The Georgian conservatory style features a flat front and a square or rectangular symmetrical shape. This makes the Georgian conservatory a really handy shape for laying out furniture and plants, with no wasted space. The Georgian conservatory typically has a high, sloping roof style that gives a spectacular vaulted effect. Your conservatory floods with light, making it a bright, airy and uplifting room.
Georgian conservatories were originally built on period homes from the 18th and early 19th centuries, and the style has been replicated on many neo-Georgian homes ever since.
Own one and you’ve every right to feel posh, because the Georgian conservatory was originally the preserve only of those with style and the very rich who lived in stately homes. The Georgian conservatory was highly exclusive, coming as they did before the boom Victorian time for conservatories.
So what was Georgian architecture like? The Georgian period, which covered 1714 to 1830, was highly symmetrical and proportionate and had its roots in the highly fashionable work of Andrea Palladio, a sixteenth-century Venetian architect. We can trace the symmetry and boldness of today’s Georgian conservatory back to this Palladian style.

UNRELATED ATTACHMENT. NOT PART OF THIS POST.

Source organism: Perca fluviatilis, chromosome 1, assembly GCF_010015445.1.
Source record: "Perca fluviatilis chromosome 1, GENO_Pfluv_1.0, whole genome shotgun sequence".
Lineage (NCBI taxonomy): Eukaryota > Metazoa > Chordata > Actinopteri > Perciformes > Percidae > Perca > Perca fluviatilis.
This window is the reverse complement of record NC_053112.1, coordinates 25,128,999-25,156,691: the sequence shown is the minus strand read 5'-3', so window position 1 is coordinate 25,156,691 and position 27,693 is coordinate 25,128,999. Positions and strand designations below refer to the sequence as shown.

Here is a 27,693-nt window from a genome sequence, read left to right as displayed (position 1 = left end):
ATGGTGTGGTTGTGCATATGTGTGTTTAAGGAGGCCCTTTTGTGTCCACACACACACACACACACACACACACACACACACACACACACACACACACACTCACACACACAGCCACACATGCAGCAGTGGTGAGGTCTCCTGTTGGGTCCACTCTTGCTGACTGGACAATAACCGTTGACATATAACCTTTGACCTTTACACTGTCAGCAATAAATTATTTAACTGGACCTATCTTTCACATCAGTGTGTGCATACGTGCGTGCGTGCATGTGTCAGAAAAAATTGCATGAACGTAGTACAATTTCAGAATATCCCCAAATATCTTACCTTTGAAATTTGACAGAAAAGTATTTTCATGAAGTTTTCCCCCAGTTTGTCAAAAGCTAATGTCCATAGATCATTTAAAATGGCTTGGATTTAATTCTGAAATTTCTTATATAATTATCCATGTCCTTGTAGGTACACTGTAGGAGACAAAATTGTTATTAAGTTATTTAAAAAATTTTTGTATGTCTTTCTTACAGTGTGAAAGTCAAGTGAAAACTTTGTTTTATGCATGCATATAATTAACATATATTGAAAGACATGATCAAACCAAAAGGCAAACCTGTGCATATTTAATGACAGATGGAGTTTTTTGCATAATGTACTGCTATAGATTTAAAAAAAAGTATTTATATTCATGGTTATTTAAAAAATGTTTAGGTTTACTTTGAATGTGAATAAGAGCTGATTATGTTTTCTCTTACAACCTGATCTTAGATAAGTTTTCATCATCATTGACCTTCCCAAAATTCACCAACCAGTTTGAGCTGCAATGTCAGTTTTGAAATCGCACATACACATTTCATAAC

Georgian conservatory style also pulls features from Greek and Roman architecture, as the Georgian period threw up many Greek and Roman ruins, the style of which the architects of the time were quick to copy.
The Georgian conservatory style has grown in popularity recently. Obviously, you can add your Georgian conservatory onto any style of building, but the very grand style works best with existing Georgian architecture, typified by red-brick houses with white woodwork and white-stone cornices.
In the days of the King Georges, the original Georgian conservatory style featured very few windows, as glass was costly and let the cold in. This is the major difference with today’s Georgian conservatory. With lots of light and airy glass, today’s Georgian conservatory has echoes of its ancestors only in its architecture, such as window frames and style of brick used in the base. If you need planning permission, these are authentic features that you’ll appreciate.